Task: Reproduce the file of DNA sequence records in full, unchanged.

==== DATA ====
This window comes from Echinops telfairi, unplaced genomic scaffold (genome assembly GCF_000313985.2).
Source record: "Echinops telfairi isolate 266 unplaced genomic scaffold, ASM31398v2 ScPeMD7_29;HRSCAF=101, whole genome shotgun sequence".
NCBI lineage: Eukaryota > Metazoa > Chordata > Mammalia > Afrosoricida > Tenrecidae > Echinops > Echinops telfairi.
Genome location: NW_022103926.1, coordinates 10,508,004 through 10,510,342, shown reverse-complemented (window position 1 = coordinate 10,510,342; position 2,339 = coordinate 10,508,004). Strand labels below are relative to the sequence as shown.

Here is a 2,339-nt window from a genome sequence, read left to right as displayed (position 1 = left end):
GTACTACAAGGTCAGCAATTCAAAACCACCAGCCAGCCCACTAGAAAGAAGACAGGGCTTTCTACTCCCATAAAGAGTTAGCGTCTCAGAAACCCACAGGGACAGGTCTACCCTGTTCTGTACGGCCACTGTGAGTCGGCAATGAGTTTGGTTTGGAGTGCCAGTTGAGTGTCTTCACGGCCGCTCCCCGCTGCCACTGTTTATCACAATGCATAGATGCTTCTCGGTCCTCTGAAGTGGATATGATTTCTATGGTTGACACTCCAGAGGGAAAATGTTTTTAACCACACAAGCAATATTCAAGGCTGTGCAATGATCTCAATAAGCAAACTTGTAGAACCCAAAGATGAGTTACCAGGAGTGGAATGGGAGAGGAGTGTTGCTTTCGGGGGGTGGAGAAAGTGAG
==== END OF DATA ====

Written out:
This window comes from Echinops telfairi, unplaced genomic scaffold (genome assembly GCF_000313985.2).
Source record: "Echinops telfairi isolate 266 unplaced genomic scaffold, ASM31398v2 ScPeMD7_29;HRSCAF=101, whole genome shotgun sequence".
NCBI lineage: Eukaryota > Metazoa > Chordata > Mammalia > Afrosoricida > Tenrecidae > Echinops > Echinops telfairi.
Genome location: NW_022103926.1, coordinates 10,508,004 through 10,510,342, shown reverse-complemented (window position 1 = coordinate 10,510,342; position 2,339 = coordinate 10,508,004). Strand labels below are relative to the sequence as shown.

Here is a 2,339-nt window from a genome sequence, read left to right as displayed (position 1 = left end):
GTACTACAAGGTCAGCAATTCAAAACCACCAGCCAGCCCACTAGAAAGAAGACAGGGCTTTCTACTCCCATAAAGAGTTAGCGTCTCAGAAACCCACAGGGACAGGTCTACCCTGTTCTGTACGGCCACTGTGAGTCGGCAATGAGTTTGGTTTGGAGTGCCAGTTGAGTGTCTTCACGGCCGCTCCCCGCTGCCACTGTTTATCACAATGCATAGATGCTTCTCGGTCCTCTGAAGTGGATATGATTTCTATGGTTGACACTCCAGAGGGAAAATGTTTTTAACCACACAAGCAATATTCAAGGCTGTGCAATGATCTCAATAAGCAAACTTGTAGAACCCAAAGATGAGTTACCAGGAGTGGAATGGGAGAGGAGTGTTGCTTTCGGGGGGTGGAGAAAGTGAG